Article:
I haven't watched the thursday political panel on The National for a while but I caught it yesterday and was somewhat surprised by what I heard. The conversation was further evidence that the political mood is changing. Chantal Hébert said that it seems clear now that even Harper and Flaherty can no longer believe that their government is in anyway transparent, and that they must surely understand that their cabal is considerably more opaque that any previous government. Andrew Coyne took up the conversation from there and suggested essentially that Harper is gradually becoming something of a liability to the Conservatives as he paints himself further and further into a corner. Coyne said that there is a core of support of about 30% below which Harper probably can't drop and an upper level of about 40% above which he could never go. Now, while Coyne is correct that Harper, like most autocrates, has a core of support below which he can't drop, I am fairly certain that it is considerably lower than 30%. I believe that it is probably closer to 20% than 30%. In fact, the latest Nanos survey puts Harper's government very close to 30% and if one follows the graph he is still dropping. But wherever you put the core support of Harper and his cabal, Coyne is correct that there is growing voter fatigue with what, even Conservative supporters must understand, is the most secretive and nefarious government in our history. Furthermore Coyne is correct that this voter fatigue is on the upswing and it will eventually become an insurmountable problem for Harper and the Conservative Party if he continues down this path of secretiveness and aggressive attacks of everything and everyone that opposes them.
I am fairly certain that even a few months ago we would not have heard this kind of matter of fact talk from a guy like Andrew Coyne. This change has come about, I believe, because like Christy Clark's Liberal government in BC, Harper's government is on that downward swing towards unpopularity. And while Harper's stonewalling, secretive style has been relatively effective while he was not perceived to be the leader of a corrupt government of patronage and pork, now that his government is in fact becoming associated with exactly this, his style is becoming counter productive. In other words, a secretive, aloof personality might be perceived as strength in a righteous leader, but in a corrupt one such traits are bound to be perceived as weak paranoia. And though Coyne didn't use these words, it was exactly this phenomenon to which he was pointing.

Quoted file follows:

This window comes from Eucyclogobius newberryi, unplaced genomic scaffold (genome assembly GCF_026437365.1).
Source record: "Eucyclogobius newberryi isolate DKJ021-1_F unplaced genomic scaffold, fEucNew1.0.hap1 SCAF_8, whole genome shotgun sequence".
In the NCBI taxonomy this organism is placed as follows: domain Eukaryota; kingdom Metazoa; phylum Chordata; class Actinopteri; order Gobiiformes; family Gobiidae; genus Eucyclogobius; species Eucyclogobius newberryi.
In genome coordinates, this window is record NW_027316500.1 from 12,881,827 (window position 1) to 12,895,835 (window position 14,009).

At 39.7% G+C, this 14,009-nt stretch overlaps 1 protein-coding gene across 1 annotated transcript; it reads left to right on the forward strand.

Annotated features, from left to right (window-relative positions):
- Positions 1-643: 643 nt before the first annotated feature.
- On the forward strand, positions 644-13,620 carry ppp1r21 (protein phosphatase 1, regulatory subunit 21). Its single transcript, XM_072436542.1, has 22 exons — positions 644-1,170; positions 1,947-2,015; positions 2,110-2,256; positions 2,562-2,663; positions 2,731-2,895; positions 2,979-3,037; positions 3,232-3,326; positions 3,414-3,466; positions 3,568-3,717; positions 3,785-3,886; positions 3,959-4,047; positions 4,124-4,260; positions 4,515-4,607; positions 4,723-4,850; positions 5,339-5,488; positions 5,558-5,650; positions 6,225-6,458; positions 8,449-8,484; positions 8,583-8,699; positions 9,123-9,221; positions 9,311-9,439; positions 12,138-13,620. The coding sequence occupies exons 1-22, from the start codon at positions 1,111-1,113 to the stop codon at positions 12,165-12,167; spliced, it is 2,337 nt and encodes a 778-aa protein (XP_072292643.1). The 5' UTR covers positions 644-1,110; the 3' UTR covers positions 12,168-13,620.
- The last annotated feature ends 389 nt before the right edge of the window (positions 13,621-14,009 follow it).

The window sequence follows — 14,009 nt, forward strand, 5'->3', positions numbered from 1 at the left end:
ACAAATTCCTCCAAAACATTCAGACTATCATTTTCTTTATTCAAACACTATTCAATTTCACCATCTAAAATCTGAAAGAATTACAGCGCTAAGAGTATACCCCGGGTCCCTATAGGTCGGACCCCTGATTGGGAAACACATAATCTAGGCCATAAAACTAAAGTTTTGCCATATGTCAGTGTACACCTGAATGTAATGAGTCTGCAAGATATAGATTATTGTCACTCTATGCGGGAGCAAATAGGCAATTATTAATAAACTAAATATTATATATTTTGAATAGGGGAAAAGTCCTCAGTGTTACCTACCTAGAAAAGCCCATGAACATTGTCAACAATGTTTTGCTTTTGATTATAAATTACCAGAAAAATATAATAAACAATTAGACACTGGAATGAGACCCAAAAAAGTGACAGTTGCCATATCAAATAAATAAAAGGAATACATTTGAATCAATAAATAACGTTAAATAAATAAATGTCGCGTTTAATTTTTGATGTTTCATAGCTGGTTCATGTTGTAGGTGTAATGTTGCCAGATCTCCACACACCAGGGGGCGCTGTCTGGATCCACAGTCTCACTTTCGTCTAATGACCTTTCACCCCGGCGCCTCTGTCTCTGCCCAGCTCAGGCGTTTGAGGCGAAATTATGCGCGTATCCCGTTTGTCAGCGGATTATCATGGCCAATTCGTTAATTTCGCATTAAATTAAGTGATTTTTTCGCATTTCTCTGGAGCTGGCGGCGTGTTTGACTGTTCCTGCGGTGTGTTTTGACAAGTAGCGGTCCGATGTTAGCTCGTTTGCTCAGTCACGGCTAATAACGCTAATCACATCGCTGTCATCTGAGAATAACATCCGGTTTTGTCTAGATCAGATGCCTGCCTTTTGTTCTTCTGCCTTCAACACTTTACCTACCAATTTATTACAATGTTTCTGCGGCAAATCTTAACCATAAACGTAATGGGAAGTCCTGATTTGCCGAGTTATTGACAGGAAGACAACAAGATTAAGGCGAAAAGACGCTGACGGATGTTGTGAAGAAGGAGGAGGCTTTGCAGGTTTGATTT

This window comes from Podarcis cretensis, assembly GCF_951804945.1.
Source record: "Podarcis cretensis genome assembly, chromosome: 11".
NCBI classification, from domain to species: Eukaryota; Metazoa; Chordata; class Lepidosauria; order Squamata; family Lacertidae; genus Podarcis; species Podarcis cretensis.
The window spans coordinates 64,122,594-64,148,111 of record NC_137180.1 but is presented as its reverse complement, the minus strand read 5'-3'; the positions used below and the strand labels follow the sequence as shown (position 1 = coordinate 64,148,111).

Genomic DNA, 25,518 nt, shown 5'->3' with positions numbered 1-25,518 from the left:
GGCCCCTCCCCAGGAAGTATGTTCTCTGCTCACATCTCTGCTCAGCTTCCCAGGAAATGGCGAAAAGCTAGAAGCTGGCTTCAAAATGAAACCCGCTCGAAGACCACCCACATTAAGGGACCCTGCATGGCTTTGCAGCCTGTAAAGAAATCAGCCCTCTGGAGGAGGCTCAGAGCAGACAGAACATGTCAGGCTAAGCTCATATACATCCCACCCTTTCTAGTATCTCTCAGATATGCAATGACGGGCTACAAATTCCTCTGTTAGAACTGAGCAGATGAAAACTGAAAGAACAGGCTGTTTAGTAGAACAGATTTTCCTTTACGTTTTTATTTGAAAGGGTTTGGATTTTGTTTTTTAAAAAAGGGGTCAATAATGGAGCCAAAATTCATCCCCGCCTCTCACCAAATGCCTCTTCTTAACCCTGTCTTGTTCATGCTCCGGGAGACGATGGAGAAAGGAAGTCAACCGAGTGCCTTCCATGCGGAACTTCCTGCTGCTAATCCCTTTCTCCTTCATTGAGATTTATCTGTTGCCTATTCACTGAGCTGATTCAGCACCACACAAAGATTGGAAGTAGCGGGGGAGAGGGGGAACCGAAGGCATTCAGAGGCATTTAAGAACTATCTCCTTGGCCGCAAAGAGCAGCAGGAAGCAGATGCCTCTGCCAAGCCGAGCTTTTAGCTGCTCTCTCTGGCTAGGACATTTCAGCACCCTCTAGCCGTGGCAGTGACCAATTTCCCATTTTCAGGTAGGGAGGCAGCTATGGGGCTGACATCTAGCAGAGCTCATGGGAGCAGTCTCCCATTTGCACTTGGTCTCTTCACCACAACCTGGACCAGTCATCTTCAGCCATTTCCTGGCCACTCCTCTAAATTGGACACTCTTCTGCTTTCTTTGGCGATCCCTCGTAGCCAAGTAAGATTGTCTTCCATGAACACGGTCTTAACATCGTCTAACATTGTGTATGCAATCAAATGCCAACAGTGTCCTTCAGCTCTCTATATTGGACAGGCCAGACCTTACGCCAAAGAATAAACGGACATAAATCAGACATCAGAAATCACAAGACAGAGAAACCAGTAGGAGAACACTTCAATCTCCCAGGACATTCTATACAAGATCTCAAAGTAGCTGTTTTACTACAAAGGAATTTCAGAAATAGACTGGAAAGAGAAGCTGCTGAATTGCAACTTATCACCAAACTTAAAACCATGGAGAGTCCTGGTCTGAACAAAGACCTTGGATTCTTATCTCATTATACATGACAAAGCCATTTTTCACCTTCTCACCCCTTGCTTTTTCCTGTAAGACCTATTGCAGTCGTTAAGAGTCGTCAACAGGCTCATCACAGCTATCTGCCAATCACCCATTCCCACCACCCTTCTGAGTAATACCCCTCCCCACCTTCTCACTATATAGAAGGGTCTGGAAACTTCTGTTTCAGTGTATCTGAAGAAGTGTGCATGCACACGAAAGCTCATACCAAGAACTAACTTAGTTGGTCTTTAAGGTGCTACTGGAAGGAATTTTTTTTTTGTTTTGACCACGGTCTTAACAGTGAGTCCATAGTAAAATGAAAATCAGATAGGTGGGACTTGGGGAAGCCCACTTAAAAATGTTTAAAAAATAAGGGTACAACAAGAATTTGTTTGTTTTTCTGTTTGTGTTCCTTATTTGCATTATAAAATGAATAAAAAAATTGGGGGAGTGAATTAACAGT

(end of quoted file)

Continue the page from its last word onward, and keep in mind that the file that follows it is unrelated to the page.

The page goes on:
In a case like that of Christy Clark, it is probably too late. It dosen't matter what she does at this point because everything she does will be perceived as a desperate effort to cling to power. But Coyne was suggesting that Harper still has a chance to recover if he changes his tune now. The problem is that one surely has to doubt if Harper could change this basic MO of his entire political life. To believe that such a change is possible one would have to believe that Harper's secretive, aloof, and aggressive style is a political affectation adopted for strategic reasons. However, most of us are convinced that these traits are central to Harper's very identity and that as he slowly loses support and an election loss looks to be inevitable. Harper will only get worse as his paranoia takes over his political life.
It is this very point which seems to have motivated Steve Pakin's latest article in which he suggests that Harper might soon resign rather than face a gradual decline into ignominy. While I appreciate Pakin's thoughts on this subject, I think he is overlooking the degree of darkness in Stephen Harper's soul. I am not convinced that Harper has the ability to favor the interest of his Party over his own interests. Niether am I convinced that Harper will ever willingly give up power, even if he lost an election I suspect that Harper and his cabal would seek to keep power through some illegal move, particularly if he lost to someone whose last name is Trudeau.